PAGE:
Visualisation can be used as part of hypnotherapy or Cognitive Behavioural Therapy when helping women manage their stress and anxiety around hot flushes.  It's a powerful technique that works by harnessing our imagination and tricks the brain into a state of calm. By conjuring up a scenario or space where we feel safe and happy, alongside deep, steady breathing, our cortisol levels can be brought down. Hot flushes are triggered by several things including the anxiety or fear of this being visible to others. It's important to find a quiet, private space to practice a visualisation. Visualisation therapy takes practice and it can be a few weeks before you notice a difference. Don't be hard on yourself about whether you are doing it right or wrong. Push distracting or negative thoughts away like a blowing away a cloud in the sky. 


Try to practice this visualisation daily. The more you practice this, the more it will become a source of comfort and strength and the quicker the visualisation will create a calming effect to your flushes or anxiety. Stand tall with the crown of your head raised slightly and your back straight. Let your arms gently hang to the side of your body. Close your eyes. Feel your feet rooted to the floor, imaging they are the base of a mountain. Feel how rooted your feet are. You may notice some sensations like tingling or itching. Resist the urge to move. Slow down your breathing. Breathe in through your nostrils and notice the cold air coming into your body. Hold your breath for a few seconds and when you need to release, through your mouth, breath out measuredly until your lungs are empty. Continue to focus on your breath which is your anchor. The core to your strong mountain. Let the ice cold air come into your lungs and breath the stale air out. Now being to imagine you are in a beautiful glacial landscape. What do you notice from the top of your mountain? What captures your attention? What do you hear? What do you smell? Feel the solidity and strength of your body. Try to immerse yourself in this experience, right now. Be curious.  When you are ready to open your eyes, do so. 

The online 4 week HALO programme is launching April 20th with a special price of £50 (usually £200!). For details visit or message me at, if you have any questions.


We all know, we are what we eat but adapting our diet is important as we hit our 40's and being strategic about what we eat is critical to enhancing our perimenopausal experience. In Japan menopausal hot flushes are so rare that there is no traditional word in the Japanese language to describe them. Asian women have a generally low incidence of hormone-related disorders and have one sixth the rate of breast cancer that we do in the West. This is attributed at least in part to the high soya content of their diet. Soya is rich in plant chemicals called isoflavones. These phytoestrogens help support healthy female hormone balance in perimenopause and beyond.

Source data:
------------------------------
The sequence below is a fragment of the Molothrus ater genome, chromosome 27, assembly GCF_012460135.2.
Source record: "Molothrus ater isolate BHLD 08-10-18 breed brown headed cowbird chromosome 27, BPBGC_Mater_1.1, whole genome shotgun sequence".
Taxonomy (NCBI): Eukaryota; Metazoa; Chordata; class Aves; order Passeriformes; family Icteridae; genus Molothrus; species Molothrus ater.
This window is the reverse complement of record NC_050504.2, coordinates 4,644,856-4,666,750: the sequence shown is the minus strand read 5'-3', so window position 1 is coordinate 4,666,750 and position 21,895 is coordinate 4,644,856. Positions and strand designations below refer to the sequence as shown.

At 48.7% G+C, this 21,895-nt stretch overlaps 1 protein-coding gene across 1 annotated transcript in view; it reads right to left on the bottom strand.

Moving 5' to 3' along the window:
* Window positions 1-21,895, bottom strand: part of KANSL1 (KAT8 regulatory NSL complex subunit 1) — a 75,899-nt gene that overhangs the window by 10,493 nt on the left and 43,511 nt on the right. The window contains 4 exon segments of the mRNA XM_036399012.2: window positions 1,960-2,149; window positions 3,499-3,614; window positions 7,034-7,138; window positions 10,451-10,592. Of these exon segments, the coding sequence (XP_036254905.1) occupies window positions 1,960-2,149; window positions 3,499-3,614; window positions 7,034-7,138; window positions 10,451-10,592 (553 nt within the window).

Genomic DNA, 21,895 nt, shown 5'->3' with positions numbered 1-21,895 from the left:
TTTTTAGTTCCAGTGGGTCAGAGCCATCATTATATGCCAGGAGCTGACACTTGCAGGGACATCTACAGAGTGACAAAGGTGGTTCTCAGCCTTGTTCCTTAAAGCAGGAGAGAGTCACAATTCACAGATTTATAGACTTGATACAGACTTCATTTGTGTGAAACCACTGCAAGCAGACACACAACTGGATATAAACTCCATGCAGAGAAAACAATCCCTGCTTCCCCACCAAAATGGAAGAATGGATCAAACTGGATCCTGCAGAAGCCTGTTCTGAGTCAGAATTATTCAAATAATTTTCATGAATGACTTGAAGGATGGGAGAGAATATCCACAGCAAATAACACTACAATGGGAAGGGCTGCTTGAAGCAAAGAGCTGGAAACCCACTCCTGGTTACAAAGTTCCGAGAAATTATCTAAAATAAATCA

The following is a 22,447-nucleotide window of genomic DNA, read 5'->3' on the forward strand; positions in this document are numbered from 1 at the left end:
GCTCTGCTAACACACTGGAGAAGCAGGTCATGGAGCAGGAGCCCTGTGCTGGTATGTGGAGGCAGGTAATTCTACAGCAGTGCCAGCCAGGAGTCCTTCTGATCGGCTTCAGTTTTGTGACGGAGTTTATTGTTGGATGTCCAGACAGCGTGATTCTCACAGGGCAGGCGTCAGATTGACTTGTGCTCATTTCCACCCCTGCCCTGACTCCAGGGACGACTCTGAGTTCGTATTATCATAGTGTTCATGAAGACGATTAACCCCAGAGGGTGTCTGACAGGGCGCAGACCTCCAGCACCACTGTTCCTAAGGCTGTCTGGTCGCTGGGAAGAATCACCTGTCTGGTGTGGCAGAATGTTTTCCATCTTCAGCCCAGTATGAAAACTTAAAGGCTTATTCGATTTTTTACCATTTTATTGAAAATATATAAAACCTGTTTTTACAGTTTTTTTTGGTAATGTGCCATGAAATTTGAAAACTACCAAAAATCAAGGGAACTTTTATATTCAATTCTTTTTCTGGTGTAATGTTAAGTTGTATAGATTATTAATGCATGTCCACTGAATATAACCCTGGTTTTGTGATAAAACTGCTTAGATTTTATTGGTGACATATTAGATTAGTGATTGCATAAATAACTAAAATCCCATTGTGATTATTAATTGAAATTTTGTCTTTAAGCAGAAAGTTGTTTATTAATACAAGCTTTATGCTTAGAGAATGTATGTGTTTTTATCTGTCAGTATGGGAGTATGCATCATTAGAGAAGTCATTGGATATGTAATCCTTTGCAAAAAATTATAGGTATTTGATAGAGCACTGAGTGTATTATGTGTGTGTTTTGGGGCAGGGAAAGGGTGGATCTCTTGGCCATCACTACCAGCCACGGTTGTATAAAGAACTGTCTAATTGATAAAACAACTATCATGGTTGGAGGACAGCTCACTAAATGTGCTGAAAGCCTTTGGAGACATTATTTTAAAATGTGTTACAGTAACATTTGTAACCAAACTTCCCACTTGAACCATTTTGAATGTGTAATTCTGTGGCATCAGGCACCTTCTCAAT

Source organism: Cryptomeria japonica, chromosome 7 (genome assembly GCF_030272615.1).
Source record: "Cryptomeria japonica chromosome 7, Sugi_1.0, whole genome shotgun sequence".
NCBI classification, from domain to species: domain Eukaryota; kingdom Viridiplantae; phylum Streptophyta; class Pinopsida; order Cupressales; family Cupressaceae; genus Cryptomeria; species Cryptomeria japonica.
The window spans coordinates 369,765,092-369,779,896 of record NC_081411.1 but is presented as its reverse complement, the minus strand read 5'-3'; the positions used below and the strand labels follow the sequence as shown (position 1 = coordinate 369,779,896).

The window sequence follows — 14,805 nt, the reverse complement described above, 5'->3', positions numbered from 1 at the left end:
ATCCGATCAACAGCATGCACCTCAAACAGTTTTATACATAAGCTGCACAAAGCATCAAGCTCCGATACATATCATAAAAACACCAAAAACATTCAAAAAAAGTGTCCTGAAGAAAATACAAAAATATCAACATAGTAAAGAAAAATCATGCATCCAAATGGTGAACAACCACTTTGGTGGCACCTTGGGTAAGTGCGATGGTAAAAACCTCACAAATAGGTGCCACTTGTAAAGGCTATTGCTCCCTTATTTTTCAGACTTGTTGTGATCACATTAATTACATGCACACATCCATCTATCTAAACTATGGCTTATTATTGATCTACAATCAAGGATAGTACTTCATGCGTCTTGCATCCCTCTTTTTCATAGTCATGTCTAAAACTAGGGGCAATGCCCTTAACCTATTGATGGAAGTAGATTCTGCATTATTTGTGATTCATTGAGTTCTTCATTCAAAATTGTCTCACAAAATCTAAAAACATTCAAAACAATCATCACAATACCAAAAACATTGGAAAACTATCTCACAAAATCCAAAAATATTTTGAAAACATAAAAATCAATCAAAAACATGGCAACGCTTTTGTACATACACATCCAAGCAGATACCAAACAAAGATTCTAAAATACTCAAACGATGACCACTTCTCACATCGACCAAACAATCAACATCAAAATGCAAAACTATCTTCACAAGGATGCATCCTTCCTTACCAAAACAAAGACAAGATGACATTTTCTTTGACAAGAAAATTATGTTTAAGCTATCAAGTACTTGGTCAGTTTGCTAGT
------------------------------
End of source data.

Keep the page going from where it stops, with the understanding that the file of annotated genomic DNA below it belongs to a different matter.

When you next do your online delivery or shop, add the following plant oestrogen rich foods to your shopping list: seeds (flaxseed, pumpkin), nuts (almonds, walnuts & pistachios), chickpeas, kidney beans, pinto beans, black beans, edamame (soy) beans, lentils and tofu.

Try out this menopause friendly dish one night this week:

Today’s tip has been brought to you by Penny Crowther, Over The Bloody Moon Nutrition Advisor. Penny is a nutritional therapist with over 20 years in practice, working with women in perimenopause and post-menopause

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Up to 60% women complain of forgetfulness, poor concentration & focus, brain fog and loss of vocabulary during perimenopause. Cognitive function is impaired by low levels of oestrogen and testosterone impacting on the hippocampus, a brain region important for memory processing.  There is mixed scientific evidence around essential oils but there is strong support by many women for aromatherapy and the use of therapeutic essential oils during perimenopause to improve energy and alertness.


To make your own brain boosting diffuser blend, add the following oils to cold water:

· 2 drops rosemary essential oil – fights fatigue

· 2 drops spearmint (or peppermint) essential oil – promotes alertness

· 2 drops lemon essential oil – good for focus

· 1 drop ylang ylang essential oil – relaxing and calming

To make a brain boosting balm, add the following essential oils to 2 teaspoons of solid carrier, such as raw shea butter, raw cocoa butter, or virgin coconut oil….simply warm until softened, melted in a small bowl or jar in hot water before adding the essential oils then mix well and leave to cool/harden in a small pot with a lid. Apply to temples (not too close to your eyes), on mastoid bone behind ears and inner wrists then massage in - use at least twice a day.

· 5 drops basil essential oil – aids memory

· 8 drops grapefruit essential oil – promotes alertness

· 8 drops wild orange essential oil – good for focus & energy

· 3 drops spearmint (or peppermint) essential oil - uplifting

Today's tip has been brought to you by essential oils expert, Anna Ironmonger, @Natural OptiMum who is running a series of free online events this month

Sign up for the full HALO online course, starting April 20. Special COVID-19 price of £50!! Register interest or got a question -

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